Huawei unveils new AI model Pangu 3.0 in ChatGPT rush, aiming to ‘reshape various industries’
Published: Jul 07, 2023 05:49 PM
Zhang Pingan, executive director of Huawei and CEO of Huawei Cloud. Photo: Courtesy of Huawei

Zhang Pingan, executive director of Huawei and CEO of Huawei Cloud. Photo: Courtesy of Huawei

Chinese tech giant Huawei has launched a new AI model Pangu 3.0 during the Huawei Developer Conference 2023 on Friday, marking a fresh update of its self-developed large language model amid a global frenzy in ChatGPT rush - which is believed to be the latest frontier of AI race between China and the US.

Large language models are the technology that underpins chatbots like ChatGPT. Huawei defines model of 3.0 as an industry-oriented series of large-scale models consisting of a "5+N+X" three-tier architecture. The L0 layer comprises five foundational large-scale models in natural language processing, computer vision, multimodal learning, prediction and scientific computing.

It also offers a range of serialized foundational large-scale models with parameter counts of 10 billion, 38 billion, 71 billion, and 100 billion, providing flexibility for customers to match their specific industry requirements in terms of scenario, latency, and response speed.

Rather than being good at activities such as "writing poems" like other GPT-like models, Pangu will primarily focus on "empowering and reshaping various industries," Zhang Pingan, executive director of Huawei and CEO of Huawei Cloud, said in a keynote speech in South China's Dongguan, the headquarters of the tech giant.

The Pangu model has been proven to "provide significant value" in various industries, including finance, manufacturing, pharmaceutical research and development, coal mining, and railway sectors, Zhang said.

The name Pangu comes from ancient Chinese mythology and folklore. Pangu is known as a legendary figure associated with the creation of the world.

One of a latest successful application of the model is in weather forecast. The breakthrough of Pangu weather AI model was published by Nature on Wednesday, one of the world's top scientific journals.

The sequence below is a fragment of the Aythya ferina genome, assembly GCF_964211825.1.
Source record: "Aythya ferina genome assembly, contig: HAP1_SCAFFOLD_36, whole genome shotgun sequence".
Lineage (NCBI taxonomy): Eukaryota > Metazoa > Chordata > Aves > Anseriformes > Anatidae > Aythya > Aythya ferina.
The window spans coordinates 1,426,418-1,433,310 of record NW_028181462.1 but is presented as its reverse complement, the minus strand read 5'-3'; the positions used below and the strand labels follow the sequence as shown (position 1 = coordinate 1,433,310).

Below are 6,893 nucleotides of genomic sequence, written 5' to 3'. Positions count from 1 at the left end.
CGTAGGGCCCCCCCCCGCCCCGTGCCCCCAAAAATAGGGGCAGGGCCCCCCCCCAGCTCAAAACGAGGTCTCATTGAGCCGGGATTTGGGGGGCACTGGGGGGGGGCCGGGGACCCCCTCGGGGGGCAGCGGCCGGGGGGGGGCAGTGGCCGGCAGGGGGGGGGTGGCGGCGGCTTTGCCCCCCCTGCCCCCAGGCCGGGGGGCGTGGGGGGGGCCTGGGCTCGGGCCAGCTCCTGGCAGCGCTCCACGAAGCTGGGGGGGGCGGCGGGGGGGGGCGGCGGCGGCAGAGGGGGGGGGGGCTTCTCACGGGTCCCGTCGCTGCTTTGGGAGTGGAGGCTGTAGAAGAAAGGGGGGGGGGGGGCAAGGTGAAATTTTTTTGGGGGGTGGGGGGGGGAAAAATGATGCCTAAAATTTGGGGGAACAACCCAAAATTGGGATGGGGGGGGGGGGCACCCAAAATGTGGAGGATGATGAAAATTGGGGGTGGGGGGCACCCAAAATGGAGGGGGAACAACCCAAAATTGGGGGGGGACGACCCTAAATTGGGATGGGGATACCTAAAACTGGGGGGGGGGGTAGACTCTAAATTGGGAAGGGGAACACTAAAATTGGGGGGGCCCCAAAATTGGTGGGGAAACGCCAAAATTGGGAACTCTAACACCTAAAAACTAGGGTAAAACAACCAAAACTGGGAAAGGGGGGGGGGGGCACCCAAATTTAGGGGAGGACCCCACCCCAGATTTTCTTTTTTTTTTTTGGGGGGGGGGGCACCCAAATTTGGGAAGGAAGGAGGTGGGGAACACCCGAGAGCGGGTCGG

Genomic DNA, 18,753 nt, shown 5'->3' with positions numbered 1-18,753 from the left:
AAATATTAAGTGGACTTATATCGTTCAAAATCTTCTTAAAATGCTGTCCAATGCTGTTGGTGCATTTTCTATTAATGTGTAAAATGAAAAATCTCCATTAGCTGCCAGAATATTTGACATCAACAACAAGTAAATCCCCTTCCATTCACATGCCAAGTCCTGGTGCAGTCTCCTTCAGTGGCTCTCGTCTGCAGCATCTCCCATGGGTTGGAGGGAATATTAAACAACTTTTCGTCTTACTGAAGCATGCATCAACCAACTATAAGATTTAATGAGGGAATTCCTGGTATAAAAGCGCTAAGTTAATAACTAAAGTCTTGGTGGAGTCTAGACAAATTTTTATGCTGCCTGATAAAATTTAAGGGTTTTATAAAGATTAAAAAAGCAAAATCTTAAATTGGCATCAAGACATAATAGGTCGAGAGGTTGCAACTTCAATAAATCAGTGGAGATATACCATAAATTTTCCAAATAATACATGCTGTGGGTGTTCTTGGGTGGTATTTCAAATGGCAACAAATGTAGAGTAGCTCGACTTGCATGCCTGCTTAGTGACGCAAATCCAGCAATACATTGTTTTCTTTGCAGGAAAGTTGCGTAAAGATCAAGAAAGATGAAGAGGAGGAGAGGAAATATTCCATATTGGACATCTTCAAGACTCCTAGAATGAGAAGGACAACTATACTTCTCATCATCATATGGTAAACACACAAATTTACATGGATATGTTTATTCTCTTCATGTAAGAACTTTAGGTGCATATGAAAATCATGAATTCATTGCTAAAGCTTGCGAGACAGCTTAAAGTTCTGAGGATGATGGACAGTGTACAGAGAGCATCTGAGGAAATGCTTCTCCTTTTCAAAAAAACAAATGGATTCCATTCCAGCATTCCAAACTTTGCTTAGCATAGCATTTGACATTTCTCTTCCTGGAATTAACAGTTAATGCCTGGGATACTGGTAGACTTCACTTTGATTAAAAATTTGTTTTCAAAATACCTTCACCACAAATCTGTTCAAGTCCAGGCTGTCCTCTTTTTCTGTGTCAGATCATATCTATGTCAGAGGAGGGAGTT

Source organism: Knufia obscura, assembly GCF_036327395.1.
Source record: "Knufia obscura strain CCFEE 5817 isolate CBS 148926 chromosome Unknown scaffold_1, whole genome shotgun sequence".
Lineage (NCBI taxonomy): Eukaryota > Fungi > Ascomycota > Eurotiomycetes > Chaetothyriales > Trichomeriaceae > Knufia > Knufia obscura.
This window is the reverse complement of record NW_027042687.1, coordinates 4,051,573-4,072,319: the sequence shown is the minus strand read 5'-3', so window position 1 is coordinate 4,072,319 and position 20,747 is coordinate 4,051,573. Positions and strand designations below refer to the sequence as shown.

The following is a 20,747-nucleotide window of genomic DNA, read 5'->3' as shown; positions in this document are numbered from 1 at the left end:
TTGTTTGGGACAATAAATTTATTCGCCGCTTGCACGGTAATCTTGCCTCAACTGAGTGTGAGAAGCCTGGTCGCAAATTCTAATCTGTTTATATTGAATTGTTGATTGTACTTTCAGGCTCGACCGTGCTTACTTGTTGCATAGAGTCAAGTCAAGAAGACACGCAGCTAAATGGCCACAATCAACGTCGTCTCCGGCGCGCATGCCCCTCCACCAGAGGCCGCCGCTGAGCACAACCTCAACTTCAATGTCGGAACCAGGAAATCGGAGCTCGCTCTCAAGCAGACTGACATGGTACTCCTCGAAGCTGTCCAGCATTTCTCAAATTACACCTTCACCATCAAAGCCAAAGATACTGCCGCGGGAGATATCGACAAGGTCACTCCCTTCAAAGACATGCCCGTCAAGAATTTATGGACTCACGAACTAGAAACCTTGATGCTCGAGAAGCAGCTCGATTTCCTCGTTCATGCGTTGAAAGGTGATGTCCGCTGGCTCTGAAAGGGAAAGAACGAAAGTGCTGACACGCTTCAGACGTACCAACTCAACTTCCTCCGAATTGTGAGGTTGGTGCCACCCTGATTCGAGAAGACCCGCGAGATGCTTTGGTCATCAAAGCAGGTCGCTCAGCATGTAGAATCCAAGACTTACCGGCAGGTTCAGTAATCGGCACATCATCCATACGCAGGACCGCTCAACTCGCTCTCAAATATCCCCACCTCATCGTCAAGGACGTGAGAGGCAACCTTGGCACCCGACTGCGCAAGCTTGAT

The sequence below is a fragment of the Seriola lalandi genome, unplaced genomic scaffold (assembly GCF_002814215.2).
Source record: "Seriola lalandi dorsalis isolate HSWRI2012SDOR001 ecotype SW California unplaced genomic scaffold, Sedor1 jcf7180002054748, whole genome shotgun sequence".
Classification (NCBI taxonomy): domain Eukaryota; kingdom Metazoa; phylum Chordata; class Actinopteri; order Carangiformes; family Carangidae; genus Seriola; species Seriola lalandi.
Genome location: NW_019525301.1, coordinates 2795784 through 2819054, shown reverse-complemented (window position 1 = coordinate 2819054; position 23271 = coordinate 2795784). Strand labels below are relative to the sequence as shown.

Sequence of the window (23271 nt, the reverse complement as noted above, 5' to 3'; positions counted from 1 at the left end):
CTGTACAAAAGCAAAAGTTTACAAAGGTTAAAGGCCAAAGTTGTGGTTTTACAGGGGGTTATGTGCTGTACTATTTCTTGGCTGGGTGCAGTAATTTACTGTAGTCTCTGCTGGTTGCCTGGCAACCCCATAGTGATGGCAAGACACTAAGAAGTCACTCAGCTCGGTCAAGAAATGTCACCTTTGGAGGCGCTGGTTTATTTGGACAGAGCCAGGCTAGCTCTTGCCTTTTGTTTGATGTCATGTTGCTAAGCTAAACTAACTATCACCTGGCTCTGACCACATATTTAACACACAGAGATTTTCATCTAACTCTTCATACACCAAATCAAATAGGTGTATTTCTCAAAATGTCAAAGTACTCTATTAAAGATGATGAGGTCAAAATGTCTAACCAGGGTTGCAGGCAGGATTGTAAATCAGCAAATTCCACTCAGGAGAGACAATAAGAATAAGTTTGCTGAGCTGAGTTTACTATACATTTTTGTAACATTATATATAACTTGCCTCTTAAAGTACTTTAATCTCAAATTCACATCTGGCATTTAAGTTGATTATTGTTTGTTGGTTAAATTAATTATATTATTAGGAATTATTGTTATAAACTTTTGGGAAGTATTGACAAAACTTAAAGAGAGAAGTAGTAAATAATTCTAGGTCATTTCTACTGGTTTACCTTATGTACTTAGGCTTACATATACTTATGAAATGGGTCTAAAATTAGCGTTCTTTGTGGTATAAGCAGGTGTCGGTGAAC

According to Huawei, Pangu-Weather is the first AI prediction model to demonstrate higher precision than traditional numerical weather forecast methods. The model allows a 10,000x improvement in prediction speed, reducing global weather prediction time to just seconds.

The company also demonstrated a real-time performance of the model in scenarios such as government affairs. In collaboration with the Futian district government in Shenzhen, South China's Guangdong Province, the company has launched Xiao Fu, a smart government assistant powered by the Pangu government affairs large-scale model.

The model has been finely tuned using over 200,000 government data points, including the 12345 government hotline, policy documents, and government encyclopedias, allowing it to possess a wealth of industry knowledge regarding laws, regulations, and administrative procedures, You Peng, director of Huawei Cloud EI Service Product Department, told the event on Friday.

In the past several months, a slew of Chinese entities has announced they are developing their own large language models as the GPT craze is spreading across the globe. These include firms such as Alibaba, Tencent and Baidu, as well as universities and state-backed institutions.

And the GPT craze is now believed to be the latest frontier of a technology rival between China and the US.

On Friday, Huawei, and companies including 360, Baidu, and Alibaba were appointed by the China Electronics Technology Standardization Institute under the Ministry of Industry and Information Technology as the leading organizations for the National Artificial Intelligence Standardization General Group on Large-scale Models.

This appointment aims to actively promote the establishment of a national standard system for large-scale models.

To restrict China's access to crucial technology, the US is planning to restrict China's access to US cloud-computing services, a restriction aiming at closing a crucial loophole in the export controls the US implemented in October that allowed Chinese AI firms to access high-end chips through the cloud, the Wall Street Journal reported on July 4.